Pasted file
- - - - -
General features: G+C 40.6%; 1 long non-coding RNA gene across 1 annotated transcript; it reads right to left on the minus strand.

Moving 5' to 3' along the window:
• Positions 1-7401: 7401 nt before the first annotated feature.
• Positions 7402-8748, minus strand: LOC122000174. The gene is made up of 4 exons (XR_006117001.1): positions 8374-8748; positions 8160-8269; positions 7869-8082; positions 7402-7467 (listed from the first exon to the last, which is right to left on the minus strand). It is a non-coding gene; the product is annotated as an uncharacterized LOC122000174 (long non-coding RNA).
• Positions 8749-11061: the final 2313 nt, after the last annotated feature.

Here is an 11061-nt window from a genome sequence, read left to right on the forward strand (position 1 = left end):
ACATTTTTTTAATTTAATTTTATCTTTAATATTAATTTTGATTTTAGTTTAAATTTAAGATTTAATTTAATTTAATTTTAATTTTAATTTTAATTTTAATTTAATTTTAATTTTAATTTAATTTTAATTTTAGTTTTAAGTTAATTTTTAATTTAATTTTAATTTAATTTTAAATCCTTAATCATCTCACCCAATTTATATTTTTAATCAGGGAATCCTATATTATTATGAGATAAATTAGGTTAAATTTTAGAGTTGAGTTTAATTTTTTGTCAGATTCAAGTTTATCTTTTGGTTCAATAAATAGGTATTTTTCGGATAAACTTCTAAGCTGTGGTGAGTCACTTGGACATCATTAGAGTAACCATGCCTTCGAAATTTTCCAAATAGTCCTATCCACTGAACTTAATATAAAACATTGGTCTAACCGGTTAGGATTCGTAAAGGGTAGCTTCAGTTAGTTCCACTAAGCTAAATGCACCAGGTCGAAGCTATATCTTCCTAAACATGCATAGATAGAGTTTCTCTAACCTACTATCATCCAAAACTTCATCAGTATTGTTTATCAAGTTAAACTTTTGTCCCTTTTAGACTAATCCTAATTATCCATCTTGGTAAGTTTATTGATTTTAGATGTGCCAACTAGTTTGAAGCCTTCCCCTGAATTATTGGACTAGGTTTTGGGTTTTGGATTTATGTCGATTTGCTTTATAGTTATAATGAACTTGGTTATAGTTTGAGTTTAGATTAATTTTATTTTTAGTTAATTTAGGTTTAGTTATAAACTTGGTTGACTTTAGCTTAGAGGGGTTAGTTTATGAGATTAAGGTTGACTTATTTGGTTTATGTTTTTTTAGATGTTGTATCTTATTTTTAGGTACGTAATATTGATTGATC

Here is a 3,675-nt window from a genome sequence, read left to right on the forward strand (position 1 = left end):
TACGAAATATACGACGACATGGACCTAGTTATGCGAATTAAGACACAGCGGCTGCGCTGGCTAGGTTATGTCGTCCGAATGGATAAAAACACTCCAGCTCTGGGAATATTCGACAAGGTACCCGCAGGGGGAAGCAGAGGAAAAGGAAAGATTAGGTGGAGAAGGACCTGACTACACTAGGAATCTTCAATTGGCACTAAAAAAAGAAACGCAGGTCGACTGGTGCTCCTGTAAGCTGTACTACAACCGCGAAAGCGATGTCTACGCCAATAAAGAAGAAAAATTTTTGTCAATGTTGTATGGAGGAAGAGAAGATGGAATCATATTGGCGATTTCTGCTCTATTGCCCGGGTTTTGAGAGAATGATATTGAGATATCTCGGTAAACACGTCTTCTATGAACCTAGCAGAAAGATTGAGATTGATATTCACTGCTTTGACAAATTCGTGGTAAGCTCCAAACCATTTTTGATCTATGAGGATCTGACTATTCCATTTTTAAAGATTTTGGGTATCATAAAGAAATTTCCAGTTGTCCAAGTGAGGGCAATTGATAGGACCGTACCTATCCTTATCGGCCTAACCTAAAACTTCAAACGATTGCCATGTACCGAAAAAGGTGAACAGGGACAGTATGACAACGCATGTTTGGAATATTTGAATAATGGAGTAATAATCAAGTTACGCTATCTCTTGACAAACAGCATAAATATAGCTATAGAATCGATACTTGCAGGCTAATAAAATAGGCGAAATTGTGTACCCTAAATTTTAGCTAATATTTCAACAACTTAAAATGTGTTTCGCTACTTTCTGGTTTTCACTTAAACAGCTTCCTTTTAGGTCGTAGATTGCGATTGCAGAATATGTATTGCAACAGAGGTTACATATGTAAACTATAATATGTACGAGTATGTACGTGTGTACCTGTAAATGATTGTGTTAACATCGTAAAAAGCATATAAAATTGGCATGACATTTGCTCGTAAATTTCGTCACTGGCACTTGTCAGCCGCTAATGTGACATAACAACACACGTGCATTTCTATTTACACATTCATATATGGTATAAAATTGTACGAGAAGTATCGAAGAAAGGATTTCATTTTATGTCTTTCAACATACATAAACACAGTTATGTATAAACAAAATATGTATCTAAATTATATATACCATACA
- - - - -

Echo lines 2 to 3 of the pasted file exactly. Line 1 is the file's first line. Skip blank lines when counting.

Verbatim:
Moving 5' to 3' along the window:
• Positions 1-7401: 7401 nt before the first annotated feature.